While I'm the Editor of Farm Industry News my role at Penton Farm Progress is sometimes bigger, and varied. This week I'm at the Sunbelt Ag Expo in Moultrie, Ga., and yes it's my third "wet" farm show this year. It's a truly Southern show that continues to look at farm technology in new ways.
One feature of the show is the Farmer of the Year program - in fact it's the Swisher Sweets Sunbelt Expo Southeast Farmer of the Year program - and it brings together a top farmer from each of 10 southeastern states. And we're involved in the program through our affiliation with Farm Press - part of the Penton Farm Progress family of publications.
To make a long story short through this affiliation I conduct a farmer roundtable with current-year honorees and past winners. It's a gathering of some very sharp minds and I'm reminded very year I get to host this group that I'm talking to what I call the "top-thirds" these are the farmers in your county you know and respect, but you know they're also pushing the envelope.
During this week's roundtable we discussed a range of issues - we pledge not to get into specifics so that everyone is open to sharing in the group. But rest assured that among this top group of farmers with all their varied operations - from orchards and timber to corn and soybeans - they have common concerns. It's refreshing to know that we can reach common ground on topics even when businesses are so different.
Regulations are a concern. Technology is a concern. Of course they're all worried about the Waters of the United States move by the U.S. Environmental Protection Agency and the Army Corps of Engineers. Some farm in sensitive areas, where they take good care of their land and manage resources to protect sensitive areas, yet feel under pressure at all times on those issues.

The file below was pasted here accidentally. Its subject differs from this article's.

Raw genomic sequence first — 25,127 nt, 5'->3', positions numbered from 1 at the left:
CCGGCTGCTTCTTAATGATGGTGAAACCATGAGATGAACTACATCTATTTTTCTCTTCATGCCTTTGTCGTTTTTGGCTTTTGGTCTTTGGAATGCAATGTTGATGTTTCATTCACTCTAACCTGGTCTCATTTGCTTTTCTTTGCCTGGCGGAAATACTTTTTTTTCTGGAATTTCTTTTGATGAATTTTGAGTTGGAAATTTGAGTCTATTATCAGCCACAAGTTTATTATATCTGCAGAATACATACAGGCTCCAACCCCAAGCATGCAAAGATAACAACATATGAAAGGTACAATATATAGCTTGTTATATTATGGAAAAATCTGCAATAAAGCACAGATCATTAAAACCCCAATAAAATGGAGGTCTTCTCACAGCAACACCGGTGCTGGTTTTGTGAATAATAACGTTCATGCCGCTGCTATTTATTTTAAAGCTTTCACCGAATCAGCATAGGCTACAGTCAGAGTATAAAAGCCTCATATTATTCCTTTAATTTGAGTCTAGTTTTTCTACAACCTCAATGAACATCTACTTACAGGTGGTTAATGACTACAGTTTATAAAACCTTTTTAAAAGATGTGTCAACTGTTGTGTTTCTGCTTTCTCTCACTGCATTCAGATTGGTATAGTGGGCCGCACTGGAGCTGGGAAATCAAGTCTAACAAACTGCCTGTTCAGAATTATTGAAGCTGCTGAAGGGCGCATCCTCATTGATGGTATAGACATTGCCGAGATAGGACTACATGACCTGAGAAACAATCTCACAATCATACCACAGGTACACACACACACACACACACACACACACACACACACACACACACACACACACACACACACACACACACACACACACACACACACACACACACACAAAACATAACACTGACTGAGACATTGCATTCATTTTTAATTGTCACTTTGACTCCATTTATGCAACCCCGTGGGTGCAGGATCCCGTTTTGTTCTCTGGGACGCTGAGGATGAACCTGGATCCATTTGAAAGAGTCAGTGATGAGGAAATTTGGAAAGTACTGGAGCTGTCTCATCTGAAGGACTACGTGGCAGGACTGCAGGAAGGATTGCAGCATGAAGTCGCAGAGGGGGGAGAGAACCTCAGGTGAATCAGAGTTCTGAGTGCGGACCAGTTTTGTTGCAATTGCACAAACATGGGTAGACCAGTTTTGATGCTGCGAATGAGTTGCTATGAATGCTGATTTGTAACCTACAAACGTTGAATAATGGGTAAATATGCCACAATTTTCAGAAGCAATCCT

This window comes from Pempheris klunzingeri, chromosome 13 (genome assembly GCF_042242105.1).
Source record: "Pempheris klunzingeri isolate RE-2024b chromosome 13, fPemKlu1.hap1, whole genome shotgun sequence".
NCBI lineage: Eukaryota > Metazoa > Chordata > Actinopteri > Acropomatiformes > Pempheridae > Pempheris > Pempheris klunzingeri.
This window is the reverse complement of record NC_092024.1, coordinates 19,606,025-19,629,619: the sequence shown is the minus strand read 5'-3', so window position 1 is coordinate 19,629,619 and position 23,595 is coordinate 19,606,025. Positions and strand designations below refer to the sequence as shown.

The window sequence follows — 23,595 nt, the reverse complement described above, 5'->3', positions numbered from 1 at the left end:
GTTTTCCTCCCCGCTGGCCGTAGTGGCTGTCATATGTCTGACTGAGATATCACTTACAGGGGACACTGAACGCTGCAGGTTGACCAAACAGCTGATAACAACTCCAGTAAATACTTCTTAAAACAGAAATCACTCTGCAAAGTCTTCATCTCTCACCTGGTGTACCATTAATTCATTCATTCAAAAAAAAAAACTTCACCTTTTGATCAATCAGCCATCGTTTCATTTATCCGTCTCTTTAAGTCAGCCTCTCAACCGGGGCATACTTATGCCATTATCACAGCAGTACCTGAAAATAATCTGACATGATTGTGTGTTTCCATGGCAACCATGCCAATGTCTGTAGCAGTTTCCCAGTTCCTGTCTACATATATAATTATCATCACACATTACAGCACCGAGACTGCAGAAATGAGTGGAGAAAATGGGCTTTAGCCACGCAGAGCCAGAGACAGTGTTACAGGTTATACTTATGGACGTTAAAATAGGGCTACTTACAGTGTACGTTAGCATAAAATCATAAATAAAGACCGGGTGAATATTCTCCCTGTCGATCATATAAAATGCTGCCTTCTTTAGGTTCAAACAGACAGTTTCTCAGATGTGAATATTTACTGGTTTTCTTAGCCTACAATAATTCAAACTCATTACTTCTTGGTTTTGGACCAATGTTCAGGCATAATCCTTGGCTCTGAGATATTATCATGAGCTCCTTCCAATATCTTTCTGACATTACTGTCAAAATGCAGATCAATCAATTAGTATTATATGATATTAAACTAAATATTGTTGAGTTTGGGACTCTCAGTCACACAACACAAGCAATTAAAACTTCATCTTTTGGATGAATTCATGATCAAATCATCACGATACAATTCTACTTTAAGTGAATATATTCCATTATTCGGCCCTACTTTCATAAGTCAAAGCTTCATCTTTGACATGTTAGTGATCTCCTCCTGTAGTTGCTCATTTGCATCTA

On the technology front, it's the speed of change. And they're embracing that change, or that's how they're bringing next-generation family into their businesses. Either way, they're not shying away from the potential.
Interestingly none were jumping on the drone bandwagon, yet. They've toyed with it, but still question its value. That's only because they've not had a chance to get data on their farms (thanks Federal Aviation Administration). In the future they think the tech could be of value, but today there are more questions than answers.
One producer did raise a question not about how they might lose the tech, but how others might use the tech to invade their privacy. While there were some jokes about solutions to the problem (not to be replayed here) it is a concern that will have to be addressed in the future.
Just spending time with bright minds in agriculture is refreshing. The program does name an overall winner of the program and for 2014 that is Philip Grimes, Tifton, Ga., earned that honor.
For me, spending time with current honorees and past winners is always refreshing and valuable. And it always gives me ideas for how to make Farm Industry News better. You can help too, just share an idea or two with me either by commenting on this blog or by emailing me at email@example.com.